Situated on a causeway lying to the south of Panama City is La Playita Marina which is the current stopover for the World ARC 2021-2022 fleet for short while prior to setting sail to the Galapagos Islands next week. Being located near to the City provides participants with the opportunity to explore the area and make use of all the facilities a major city has to offer such as large shopping malls and cultural places of interest.
Traveling through a total of 50 miles of waterways, the fleet went up through the Gatun Locks and into the Gatun Lake under the cover of darkness on Saturday, 30 January. Staying in the Lake overnight on a buoy, the following morning they each had a fascinating journey of about 5 hours taking them through the jungle forests of central Panama towards the Pedro Miguel and Miraflores Locks. Descending down into the Pacific the following evening, Sunday 31 January, they were met by a beautiful sunset and a new whole ocean to concur.
Transiting the Canal is no mean feat. Concentration is key for each member of crew and skippers have to utilise their helming skills to navigate through the high sided locks. All yachts, regardless of size, are required to have a minimum of 5 crew (14 years and above) on board. This enables each boat to have one at the helm and one crew at each corner of the boat to work as a line handler. Prior to their departure each boat is issued with 4 large ropes, 125 ft long, together with 3 large fenders. These lines are used in the locks and are guided by the four line handlers on board to keep the boats straight and steady as the water rises and falls.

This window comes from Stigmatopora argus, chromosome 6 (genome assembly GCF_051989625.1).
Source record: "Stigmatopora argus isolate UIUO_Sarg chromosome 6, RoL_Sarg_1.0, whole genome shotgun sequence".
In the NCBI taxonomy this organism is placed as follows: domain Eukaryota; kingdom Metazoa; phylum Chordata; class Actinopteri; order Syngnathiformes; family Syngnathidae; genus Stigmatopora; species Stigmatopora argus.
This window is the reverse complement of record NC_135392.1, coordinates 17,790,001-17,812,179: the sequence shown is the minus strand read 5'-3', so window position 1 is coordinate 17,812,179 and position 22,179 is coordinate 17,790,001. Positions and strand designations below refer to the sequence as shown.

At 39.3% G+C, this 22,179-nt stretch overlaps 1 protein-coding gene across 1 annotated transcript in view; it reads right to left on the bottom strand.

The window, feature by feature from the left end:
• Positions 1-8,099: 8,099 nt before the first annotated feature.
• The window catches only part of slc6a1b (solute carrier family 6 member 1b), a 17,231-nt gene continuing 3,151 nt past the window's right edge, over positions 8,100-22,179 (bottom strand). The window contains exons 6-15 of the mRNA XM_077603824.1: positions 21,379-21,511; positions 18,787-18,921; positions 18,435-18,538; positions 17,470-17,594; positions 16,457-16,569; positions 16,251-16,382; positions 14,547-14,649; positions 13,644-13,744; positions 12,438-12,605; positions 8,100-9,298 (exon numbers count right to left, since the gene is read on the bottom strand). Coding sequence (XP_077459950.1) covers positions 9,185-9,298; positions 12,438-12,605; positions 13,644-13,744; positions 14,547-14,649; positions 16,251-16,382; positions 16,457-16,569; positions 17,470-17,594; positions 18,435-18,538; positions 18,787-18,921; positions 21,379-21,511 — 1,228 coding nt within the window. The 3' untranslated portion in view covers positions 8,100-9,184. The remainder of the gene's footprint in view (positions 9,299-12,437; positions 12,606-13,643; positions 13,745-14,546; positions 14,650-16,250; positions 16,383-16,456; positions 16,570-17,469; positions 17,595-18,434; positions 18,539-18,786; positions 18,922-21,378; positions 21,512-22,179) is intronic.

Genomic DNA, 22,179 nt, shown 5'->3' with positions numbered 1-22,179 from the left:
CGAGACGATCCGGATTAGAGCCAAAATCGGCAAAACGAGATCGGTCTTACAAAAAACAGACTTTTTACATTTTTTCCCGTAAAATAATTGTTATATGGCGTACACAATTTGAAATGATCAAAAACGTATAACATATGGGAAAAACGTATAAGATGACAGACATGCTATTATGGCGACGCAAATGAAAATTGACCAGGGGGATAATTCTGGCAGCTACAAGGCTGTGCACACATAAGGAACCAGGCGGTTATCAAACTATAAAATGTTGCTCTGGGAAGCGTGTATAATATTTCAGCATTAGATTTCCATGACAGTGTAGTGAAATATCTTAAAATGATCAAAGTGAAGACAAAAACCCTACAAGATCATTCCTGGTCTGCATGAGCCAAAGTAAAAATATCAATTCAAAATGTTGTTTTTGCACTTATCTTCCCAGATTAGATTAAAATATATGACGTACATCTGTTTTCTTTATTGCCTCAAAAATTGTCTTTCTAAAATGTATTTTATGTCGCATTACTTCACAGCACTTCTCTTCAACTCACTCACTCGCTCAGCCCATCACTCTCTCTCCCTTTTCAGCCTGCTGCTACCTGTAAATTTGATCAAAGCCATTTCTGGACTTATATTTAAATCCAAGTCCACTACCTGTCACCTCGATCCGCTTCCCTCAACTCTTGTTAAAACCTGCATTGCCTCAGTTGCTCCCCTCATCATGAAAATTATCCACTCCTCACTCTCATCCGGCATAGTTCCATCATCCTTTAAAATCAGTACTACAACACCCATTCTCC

Often yachts are ‘nested’ together during the transit. This allows for more boats to go through abreast and large container vessels, known as a panamax, to go through at the same time. Going up the lock each nest travels behind these big ships and on the way down they are placed at the front which provides a rather daunting view as edge ever closer to your boat!
As part of the Canal protocol, each yacht is boarded by a professional Canal Advisor. These Advisors join the yachts prior to entering the Locks and as their title dictates, they advise both skipper and their crew through the transit. They do not stay on board overnight so to add to the excitement of the journey they are transported at the end of the day from each boat by pilot boats, returning the following morning to begin the final part of the transit.
Travelling through the Panama Canal is always a unique experience and a first for all the participants this year which makes it for many a once in a lifetime experience. Skipper on Jubilate Mare, Pete Townsend, expressed “it was a fabulous experience and I loved every minute of it”. Both Henri Gazay and his wife Elisabeth were beaming after the event and talked about the magnitude of the Canal and the significance of this great waterway’s importance in modern times, especially after the project was constructed over 100 years ago.
During their stay in Panama, and as part of the World ARC programme, participants will enjoy a half day tour taking in the sights around both the old and newer, high-rise, parts of the city along with the chance to view the spectacular vista from the surrounding hills. As part of the programme this year and to keep within local protocols, a small gathering will take place on the pontoon area enabling crews to swap stories and share their ambitions for crossing the Pacific and exploring the very special destinations which lie ahead.